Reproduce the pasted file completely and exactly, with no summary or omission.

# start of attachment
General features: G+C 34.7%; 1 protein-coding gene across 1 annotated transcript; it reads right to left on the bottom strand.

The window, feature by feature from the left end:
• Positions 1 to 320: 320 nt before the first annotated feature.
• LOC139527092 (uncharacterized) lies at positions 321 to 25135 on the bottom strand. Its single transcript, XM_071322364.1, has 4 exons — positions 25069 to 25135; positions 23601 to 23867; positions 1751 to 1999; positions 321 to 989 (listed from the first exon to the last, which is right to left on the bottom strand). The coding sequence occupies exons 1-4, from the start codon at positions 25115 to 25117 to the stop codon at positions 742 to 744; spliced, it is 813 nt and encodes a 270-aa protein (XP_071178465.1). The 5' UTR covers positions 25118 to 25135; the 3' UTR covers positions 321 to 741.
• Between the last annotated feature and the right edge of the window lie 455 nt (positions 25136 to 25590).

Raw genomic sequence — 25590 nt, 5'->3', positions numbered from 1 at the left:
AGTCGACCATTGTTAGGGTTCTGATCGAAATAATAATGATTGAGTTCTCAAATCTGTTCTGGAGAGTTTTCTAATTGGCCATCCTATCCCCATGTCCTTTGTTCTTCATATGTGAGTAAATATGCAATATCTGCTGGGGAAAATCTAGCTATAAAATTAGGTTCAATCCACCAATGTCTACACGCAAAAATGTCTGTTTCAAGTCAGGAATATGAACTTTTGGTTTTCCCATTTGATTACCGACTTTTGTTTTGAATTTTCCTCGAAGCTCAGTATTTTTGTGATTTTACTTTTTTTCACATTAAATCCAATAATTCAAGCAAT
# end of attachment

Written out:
General features: G+C 34.7%; 1 protein-coding gene across 1 annotated transcript; it reads right to left on the bottom strand.

The window, feature by feature from the left end:
• Positions 1 to 320: 320 nt before the first annotated feature.
• LOC139527092 (uncharacterized) lies at positions 321 to 25135 on the bottom strand. Its single transcript, XM_071322364.1, has 4 exons — positions 25069 to 25135; positions 23601 to 23867; positions 1751 to 1999; positions 321 to 989 (listed from the first exon to the last, which is right to left on the bottom strand). The coding sequence occupies exons 1-4, from the start codon at positions 25115 to 25117 to the stop codon at positions 742 to 744; spliced, it is 813 nt and encodes a 270-aa protein (XP_071178465.1). The 5' UTR covers positions 25118 to 25135; the 3' UTR covers positions 321 to 741.
• Between the last annotated feature and the right edge of the window lie 455 nt (positions 25136 to 25590).

Raw genomic sequence — 25590 nt, 5'->3', positions numbered from 1 at the left:
AGTCGACCATTGTTAGGGTTCTGATCGAAATAATAATGATTGAGTTCTCAAATCTGTTCTGGAGAGTTTTCTAATTGGCCATCCTATCCCCATGTCCTTTGTTCTTCATATGTGAGTAAATATGCAATATCTGCTGGGGAAAATCTAGCTATAAAATTAGGTTCAATCCACCAATGTCTACACGCAAAAATGTCTGTTTCAAGTCAGGAATATGAACTTTTGGTTTTCCCATTTGATTACCGACTTTTGTTTTGAATTTTCCTCGAAGCTCAGTATTTTTGTGATTTTACTTTTTTTCACATTAAATCCAATAATTCAAGCAAT